Ayodhya has a humid subtropical climate, typical of central India. Summers are long, dry and hot, lasting from late March to mid-June, with average daily temperatures near 32 °C (90 °F). They are followed by the monsoon season which lasts till October, with annual precipitation of approximately 1,067 mm (42.0 in) and average temperatures around 28 °C (82 °F). Winter starts in early November and lasts till the end of January, followed by a short spring in February and early March. Average temperatures are mild, near 16 °C (61 °F), but nights can be colder.

Do

Ayodhya being a sacred religious place, has lots to offer to a spiritual mind. Some of the fairs and festivals Ayodhya is famous for are

Chaturdashkoshi Parikrama. Constitutes a circular journey of 28 miles made once a year on the occasion of Akshainaumi, which is completed within 24 hours.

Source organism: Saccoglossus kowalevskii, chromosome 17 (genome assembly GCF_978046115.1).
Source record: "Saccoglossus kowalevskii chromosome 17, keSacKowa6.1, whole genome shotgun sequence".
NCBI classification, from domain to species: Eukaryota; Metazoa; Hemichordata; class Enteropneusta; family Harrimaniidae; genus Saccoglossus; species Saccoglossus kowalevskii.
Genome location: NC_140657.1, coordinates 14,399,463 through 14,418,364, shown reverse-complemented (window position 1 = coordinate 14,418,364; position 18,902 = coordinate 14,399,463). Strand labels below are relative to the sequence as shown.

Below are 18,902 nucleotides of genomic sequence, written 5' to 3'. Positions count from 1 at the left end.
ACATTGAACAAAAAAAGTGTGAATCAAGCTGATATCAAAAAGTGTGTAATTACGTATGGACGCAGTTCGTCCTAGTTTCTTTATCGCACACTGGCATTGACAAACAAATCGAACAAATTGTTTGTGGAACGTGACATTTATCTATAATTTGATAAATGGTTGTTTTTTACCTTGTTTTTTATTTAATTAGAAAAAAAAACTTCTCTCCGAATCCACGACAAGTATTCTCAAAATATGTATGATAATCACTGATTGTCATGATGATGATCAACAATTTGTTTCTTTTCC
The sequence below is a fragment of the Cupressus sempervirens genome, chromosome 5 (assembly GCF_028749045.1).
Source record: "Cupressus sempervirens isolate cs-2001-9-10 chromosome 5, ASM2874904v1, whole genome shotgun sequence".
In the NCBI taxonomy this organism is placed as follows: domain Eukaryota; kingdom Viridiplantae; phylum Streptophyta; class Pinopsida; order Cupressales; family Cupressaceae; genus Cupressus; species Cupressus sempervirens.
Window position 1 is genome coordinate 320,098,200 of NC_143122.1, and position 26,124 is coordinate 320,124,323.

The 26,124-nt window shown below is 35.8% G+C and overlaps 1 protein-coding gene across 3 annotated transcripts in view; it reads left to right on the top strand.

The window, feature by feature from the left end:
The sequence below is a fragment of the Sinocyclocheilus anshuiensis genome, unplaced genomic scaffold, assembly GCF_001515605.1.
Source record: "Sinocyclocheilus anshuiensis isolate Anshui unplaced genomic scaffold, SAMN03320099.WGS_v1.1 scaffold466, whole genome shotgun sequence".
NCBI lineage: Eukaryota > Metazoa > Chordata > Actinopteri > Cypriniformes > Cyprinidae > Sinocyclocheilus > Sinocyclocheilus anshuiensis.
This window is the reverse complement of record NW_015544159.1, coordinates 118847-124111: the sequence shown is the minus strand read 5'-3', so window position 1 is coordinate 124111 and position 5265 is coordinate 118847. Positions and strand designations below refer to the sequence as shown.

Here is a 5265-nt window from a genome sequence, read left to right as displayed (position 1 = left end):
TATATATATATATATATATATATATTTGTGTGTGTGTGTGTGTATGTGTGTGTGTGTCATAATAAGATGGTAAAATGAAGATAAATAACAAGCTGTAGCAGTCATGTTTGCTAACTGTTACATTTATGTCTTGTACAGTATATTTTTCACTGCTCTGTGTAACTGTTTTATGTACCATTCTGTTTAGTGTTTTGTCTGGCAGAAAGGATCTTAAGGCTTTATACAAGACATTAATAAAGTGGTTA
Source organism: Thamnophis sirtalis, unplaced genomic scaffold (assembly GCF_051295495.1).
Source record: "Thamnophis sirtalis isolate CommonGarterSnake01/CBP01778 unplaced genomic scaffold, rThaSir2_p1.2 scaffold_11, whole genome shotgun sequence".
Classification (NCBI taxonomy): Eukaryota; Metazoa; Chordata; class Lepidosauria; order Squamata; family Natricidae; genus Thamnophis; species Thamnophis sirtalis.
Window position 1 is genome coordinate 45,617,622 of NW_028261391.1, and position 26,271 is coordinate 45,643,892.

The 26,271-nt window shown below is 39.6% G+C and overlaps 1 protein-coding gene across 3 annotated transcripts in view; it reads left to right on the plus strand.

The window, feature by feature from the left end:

Ram Lila. The enactment of the story of Lord Rama is believed to have been started by great Saint Tulsidas. The Ramcharitmanas, written by him till today forms the basis of Ram Lila performances. In some places, Rama Lila is associated with Vijayadashmi celebrations in late September and early October and also with Rama Navami, the birthday of Lord Rama. Ram lila, basically an enactment of a myth, is presented as a cycle-play with the story varying from 7 to 31 days. The Rama Lila performance evokes a festive atmosphere and enables observance of religious rites. It is also rich in performance of crafts such as costume jewellery, masks, headgear, make-up and decoration. The four main Ram Lila styles are the pantomimic style with a predominance of jhankis based style with multi-local staging; the operative style which draws its musical elements from the folk operas of the region and the stage, Ram Lila of the professional troupes called mandalis. Ayodhya is popular for mandali Ram Lila. The performance is dialogue – based and presented on a platform stage. High standard of performance is complemented by songs and kathak dances and eye-catching décor.

Ram Navmi Mela. Ayodhya, the holy city of the sacred pilgrim centre of Hindus plays host to the Ram Navmi Festival in the month of April. Thousands of worshippers gather to venerate the Lord at Kanak Bhawan.